That is the salient part of Youngstown when it comes to authorizing levels of acceptable force against enemy combatants. Jackson goes on to say:

But, when it is turned inward not because of rebellion, but because of a lawful economic struggle between industry and labor, it should have no such indulgence.

Which of course imparts clear meaning that in the context Yoo was addressing,an external threat which is by no means "lawful", the President should have indulgence. This wouldn't be a case you'd want Jackson to rule on.
1.16.2008 11:32pm
Jagermeister:
Kazinski:

Granting the President the widest latitude for his executive functions in commanding the armed forces, how can such powers be broadly read without invalidating Congress' powers for setting "rules ... for the government" of the armed forces? It is not as if Congress has NO powers powers over the armed forces, since they are explicitly mentioned in the Constitution.

A reasonable reading might be that the President has complete freedom, within the confines established by the Congress (e.g., he cannot order a member to violate the UCMJ, for example).

Is there also a question of the applicability of the U.S.C. to members of the armed forces? I not not familiar enough to know if members of the armed forces are subject to such laws in addition to, or in replacement of, civilian laws.
1.16.2008 11:42pm
Don de Drain:
Jagermeister--

I enjoyed your analysis. As others have commented, it is possible for someone to escape civil liability but still be liable criminally (the bribed judge being a good example). I wonder whether it would be possible to put together sufficient evidence to present a jury question as to whether there was some sort of illegal conspiracy between Yoo and his client (i.e., similar to the standard used by Courts of Appeal when reviewing the sufficiency of the evidence at trial to support a conviction). I'm not accusing anyone of committing a crime, mind you, but I wonder if a prima facie criminal case could be made based on the evidence that is currently in the public domain. The answer may very well be "no", but it would be an interesting exercise for someone who has knowledge of the potentially relevant criminal statutes to do an analysis.

To me, Yoo's failure to discuss key topics which someone in his position should have addressed (as you point out in your analysis), together with Yoo's obvious intelligence, does not bode well for Yoo. That type of conduct can get a writer of tax opinion letters in deep trouble under Circular 230.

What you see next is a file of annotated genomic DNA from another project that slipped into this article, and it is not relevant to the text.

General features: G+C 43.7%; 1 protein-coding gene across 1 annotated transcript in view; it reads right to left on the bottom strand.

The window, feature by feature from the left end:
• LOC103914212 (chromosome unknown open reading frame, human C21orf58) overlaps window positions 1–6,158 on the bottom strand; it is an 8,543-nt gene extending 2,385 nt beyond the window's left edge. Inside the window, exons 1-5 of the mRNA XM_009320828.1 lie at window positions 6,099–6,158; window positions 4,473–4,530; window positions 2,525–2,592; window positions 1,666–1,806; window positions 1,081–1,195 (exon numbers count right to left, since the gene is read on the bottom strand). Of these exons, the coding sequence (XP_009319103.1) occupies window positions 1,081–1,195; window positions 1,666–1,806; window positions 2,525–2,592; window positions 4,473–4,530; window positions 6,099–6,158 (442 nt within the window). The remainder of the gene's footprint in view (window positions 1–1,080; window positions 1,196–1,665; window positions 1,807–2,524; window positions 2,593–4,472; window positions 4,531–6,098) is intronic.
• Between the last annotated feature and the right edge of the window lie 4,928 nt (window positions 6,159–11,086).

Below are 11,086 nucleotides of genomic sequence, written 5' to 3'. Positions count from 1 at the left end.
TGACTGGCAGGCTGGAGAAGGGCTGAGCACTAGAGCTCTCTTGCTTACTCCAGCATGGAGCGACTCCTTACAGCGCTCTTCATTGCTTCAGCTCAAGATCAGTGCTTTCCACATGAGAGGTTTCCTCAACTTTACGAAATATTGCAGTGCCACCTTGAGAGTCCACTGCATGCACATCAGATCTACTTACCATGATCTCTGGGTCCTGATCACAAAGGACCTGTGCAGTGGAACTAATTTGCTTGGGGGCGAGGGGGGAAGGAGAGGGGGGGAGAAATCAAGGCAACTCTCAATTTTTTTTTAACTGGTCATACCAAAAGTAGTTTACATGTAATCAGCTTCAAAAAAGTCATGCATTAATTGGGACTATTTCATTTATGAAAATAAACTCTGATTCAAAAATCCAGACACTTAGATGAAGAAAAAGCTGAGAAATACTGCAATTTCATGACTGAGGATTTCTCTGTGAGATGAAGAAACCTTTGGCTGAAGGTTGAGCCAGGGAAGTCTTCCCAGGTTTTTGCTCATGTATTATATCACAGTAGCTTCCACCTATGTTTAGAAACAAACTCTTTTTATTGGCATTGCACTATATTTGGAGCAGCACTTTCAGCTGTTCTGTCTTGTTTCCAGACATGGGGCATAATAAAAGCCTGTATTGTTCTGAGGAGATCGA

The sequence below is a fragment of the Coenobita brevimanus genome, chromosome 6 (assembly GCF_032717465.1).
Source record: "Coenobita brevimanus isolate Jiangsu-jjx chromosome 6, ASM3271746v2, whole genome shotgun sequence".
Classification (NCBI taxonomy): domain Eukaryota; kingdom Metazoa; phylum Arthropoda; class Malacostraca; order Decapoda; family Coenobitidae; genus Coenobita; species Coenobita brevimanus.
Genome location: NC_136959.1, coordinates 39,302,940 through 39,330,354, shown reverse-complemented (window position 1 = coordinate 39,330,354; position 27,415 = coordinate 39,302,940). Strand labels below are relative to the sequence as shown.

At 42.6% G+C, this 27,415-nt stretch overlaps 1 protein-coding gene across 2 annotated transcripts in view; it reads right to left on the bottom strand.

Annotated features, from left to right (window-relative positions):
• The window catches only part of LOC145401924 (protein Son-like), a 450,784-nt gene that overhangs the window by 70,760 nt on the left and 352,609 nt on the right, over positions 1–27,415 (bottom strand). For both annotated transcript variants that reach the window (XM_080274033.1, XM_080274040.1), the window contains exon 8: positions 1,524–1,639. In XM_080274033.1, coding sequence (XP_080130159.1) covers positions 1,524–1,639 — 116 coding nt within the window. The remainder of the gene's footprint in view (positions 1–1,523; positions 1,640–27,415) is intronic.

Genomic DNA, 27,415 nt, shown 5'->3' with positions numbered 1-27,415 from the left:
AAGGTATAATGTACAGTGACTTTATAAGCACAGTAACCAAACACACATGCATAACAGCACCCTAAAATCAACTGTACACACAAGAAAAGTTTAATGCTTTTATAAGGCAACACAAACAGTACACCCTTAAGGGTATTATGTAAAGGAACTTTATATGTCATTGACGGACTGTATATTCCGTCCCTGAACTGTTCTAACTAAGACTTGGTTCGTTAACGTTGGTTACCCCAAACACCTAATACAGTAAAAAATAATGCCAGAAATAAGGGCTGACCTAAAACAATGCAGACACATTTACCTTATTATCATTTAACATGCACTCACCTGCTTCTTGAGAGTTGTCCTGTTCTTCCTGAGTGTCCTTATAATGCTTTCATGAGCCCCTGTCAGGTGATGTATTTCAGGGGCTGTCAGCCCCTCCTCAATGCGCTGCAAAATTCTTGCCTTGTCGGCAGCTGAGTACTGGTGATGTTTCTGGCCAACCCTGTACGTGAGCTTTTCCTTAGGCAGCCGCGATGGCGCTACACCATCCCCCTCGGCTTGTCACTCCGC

1.17.2008 12:08am
Kazinski:
Jagermeister:
That is a good point, but in this particular situation Yoo didn't assert that UCMJ didn't apply, it doesn't even come up because these enhanced interrogation techniques were not being applied by the military but by the CIA. Yoo also says that the conduct does not violate US law. So I don't even see where Youngstown comes in, in this case, but Anderson kept bringing it up. So unless Anderson is claiming that Jackson's three part test is the proper standard for interpreting conflicts between the ICC and the President then I can't see where it applies, since Yoo says the ICC has no jurisdiction not Congress.
1.17.2008 12:15am
Jagermeister:
Kazinski:

As you point out, I think Yoo is safest when claiming that the interrogation techniques do not violate US law. Although I find his parsing somewhat tedious, his dependence on dictionary definitions rather than case precedent unconvincing, and his reliance on intent shaky, at least his conclusions in those sections are debatable and open to reasonable disagreement.

If Yoo's assertions for the primacy of the executive in setting the outer limits for the rules of interrogation get the most attention, it is only because they are the least defensible, IMHO, especially in light of the expressed will of Congress. (If I recall correctly, the Boland Amendment was never litigated, and the conflict between the two branches never resolved. I would think such a resolution would be illustrative now).

You bring up an important point in making the distinction between the CIA and the military, in that I think it weakens the case for the executive. If the CIA is a creation of congress (National Security Act of 1947, according to Google) wouldn't that tend to increase the authority of Congress over the activities of the CIA? I deduce the executive claim is that intelligence gathering is part of the President's inherent war making authority under Art II, but I think there is some precedent for limiting it (Webster v. Doe, No. 86-1294 comes up as an example).